Swelling Index of Prepared Floating Tablets: A swelling study was performed on all the batches for 12 h. Swelling Index was found to be in the range of 73% to 160%. From the results obtained from the study it was concluded that swelling increases with time as the polymer gradually absorbs water due to its hydrophilicity. The hydrophilic polymer in the outermost layer hydrates and swells to form a gel barrier.
FIG. 3: SWELLING INDEX VS. TIME OF OPTIMIZED FORMULATION
A new surface of the gelatinous polymer is exposed each time the existing layer is dissolved and/or is dispersed. The hydration swelling process will continue; this will maintain the integrity of the dosage form.
Ex-vivo Bioadhesive Test of Floating Tablets:
TABLE 7: BIOADHESIVE STRENGTH OF FLOATING BIOADHESIVE TABLET OF OPTIMIZED FORMULATION
|S. no.||Batch||Bioadhesive strength(N) ± SD||Bioadhesive strength(g)|
|1||F10 – A||0.248 ± 0.005||25.288|
|2||F10 – B||0.292 ± 0.002||29.755|
|3||F10 – C||0.201 ± 0.001||20.496|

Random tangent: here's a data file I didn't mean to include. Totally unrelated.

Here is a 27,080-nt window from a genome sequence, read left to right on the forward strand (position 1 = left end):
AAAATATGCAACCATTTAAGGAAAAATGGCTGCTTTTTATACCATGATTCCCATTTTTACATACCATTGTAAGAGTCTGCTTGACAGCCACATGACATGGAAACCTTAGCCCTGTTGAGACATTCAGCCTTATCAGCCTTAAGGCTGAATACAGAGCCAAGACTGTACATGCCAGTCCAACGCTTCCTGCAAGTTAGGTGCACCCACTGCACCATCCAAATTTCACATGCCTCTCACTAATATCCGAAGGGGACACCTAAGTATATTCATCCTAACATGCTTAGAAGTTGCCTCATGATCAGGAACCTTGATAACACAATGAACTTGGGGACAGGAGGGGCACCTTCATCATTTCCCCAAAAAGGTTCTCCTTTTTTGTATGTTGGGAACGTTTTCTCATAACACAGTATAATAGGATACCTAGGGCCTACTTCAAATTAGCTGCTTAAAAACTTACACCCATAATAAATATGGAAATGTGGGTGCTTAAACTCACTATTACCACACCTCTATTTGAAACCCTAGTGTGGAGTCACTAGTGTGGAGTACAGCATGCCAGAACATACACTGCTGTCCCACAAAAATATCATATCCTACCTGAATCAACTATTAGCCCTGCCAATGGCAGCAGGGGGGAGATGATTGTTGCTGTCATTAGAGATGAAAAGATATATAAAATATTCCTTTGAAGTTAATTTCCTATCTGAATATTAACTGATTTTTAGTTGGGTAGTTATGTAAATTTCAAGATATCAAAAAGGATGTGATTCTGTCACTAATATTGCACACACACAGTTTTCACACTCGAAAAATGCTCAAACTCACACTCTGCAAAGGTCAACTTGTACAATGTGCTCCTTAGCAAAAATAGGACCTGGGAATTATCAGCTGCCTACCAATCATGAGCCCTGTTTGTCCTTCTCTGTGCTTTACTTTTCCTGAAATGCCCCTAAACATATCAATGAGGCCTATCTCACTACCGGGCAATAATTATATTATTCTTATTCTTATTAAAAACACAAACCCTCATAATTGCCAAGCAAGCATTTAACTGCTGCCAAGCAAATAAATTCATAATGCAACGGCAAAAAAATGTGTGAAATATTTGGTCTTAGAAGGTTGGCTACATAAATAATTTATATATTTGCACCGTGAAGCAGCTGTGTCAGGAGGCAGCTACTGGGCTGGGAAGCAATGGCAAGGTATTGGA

|4||F10 – D||0.301 ± 0.001||30.693|
|5||F10 – E||0.266 ± 0.001||27.124|
|6||F10 – F||0.272 ± 0.002||27.736|
FIG. 4: BIOADHESIVE STRENGTH OF FLOATING BIOADHESIVE TABLET OF OPTIMIZED FORMULATION
Formulation 10A: showed a decrease in bioadhesion strength compared to formulation 10; this may be due to a decrease in the amount of xanthan gum by 10 mg.
Formulation 10B: showed an increase in bioadhesion strength compared to formulation 10; this may be due to an increase in the amount of xanthan gum by 10 mg.
Formulation 10C and 10D: showed a pronounced decrease in bioadhesion strength and vice versa.
Formulation 10E and 10 F: increase and decrease in polyethylene oxide did not show much effect on bioadhesion strength.